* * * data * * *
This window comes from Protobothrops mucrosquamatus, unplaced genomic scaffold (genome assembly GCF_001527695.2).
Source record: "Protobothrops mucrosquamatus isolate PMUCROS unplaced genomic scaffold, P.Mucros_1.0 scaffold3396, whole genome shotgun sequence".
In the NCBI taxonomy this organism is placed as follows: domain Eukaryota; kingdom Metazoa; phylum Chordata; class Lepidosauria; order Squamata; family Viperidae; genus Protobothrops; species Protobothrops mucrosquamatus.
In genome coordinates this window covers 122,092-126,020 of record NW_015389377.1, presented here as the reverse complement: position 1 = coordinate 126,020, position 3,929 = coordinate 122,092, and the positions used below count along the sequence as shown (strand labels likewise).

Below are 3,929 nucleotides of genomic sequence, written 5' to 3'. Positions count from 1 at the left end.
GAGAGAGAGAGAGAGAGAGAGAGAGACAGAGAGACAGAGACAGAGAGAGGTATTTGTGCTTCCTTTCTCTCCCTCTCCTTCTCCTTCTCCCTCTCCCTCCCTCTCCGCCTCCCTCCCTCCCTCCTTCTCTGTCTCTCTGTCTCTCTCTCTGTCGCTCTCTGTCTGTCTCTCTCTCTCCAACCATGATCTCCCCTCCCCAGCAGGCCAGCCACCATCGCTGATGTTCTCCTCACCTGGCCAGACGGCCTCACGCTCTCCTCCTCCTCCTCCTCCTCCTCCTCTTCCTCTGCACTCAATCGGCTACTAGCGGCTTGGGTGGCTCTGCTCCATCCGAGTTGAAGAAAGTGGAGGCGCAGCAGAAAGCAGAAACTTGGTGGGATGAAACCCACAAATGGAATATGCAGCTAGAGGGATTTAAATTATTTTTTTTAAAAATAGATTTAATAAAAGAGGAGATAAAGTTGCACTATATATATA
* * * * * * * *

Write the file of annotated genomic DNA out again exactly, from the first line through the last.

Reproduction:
This window comes from Protobothrops mucrosquamatus, unplaced genomic scaffold (genome assembly GCF_001527695.2).
Source record: "Protobothrops mucrosquamatus isolate PMUCROS unplaced genomic scaffold, P.Mucros_1.0 scaffold3396, whole genome shotgun sequence".
In the NCBI taxonomy this organism is placed as follows: domain Eukaryota; kingdom Metazoa; phylum Chordata; class Lepidosauria; order Squamata; family Viperidae; genus Protobothrops; species Protobothrops mucrosquamatus.
In genome coordinates this window covers 122,092-126,020 of record NW_015389377.1, presented here as the reverse complement: position 1 = coordinate 126,020, position 3,929 = coordinate 122,092, and the positions used below count along the sequence as shown (strand labels likewise).

Below are 3,929 nucleotides of genomic sequence, written 5' to 3'. Positions count from 1 at the left end.
GAGAGAGAGAGAGAGAGAGAGAGAGACAGAGAGACAGAGACAGAGAGAGGTATTTGTGCTTCCTTTCTCTCCCTCTCCTTCTCCTTCTCCCTCTCCCTCCCTCTCCGCCTCCCTCCCTCCCTCCTTCTCTGTCTCTCTGTCTCTCTCTCTGTCGCTCTCTGTCTGTCTCTCTCTCTCCAACCATGATCTCCCCTCCCCAGCAGGCCAGCCACCATCGCTGATGTTCTCCTCACCTGGCCAGACGGCCTCACGCTCTCCTCCTCCTCCTCCTCCTCCTCCTCTTCCTCTGCACTCAATCGGCTACTAGCGGCTTGGGTGGCTCTGCTCCATCCGAGTTGAAGAAAGTGGAGGCGCAGCAGAAAGCAGAAACTTGGTGGGATGAAACCCACAAATGGAATATGCAGCTAGAGGGATTTAAATTATTTTTTTTAAAAATAGATTTAATAAAAGAGGAGATAAAGTTGCACTATATATATA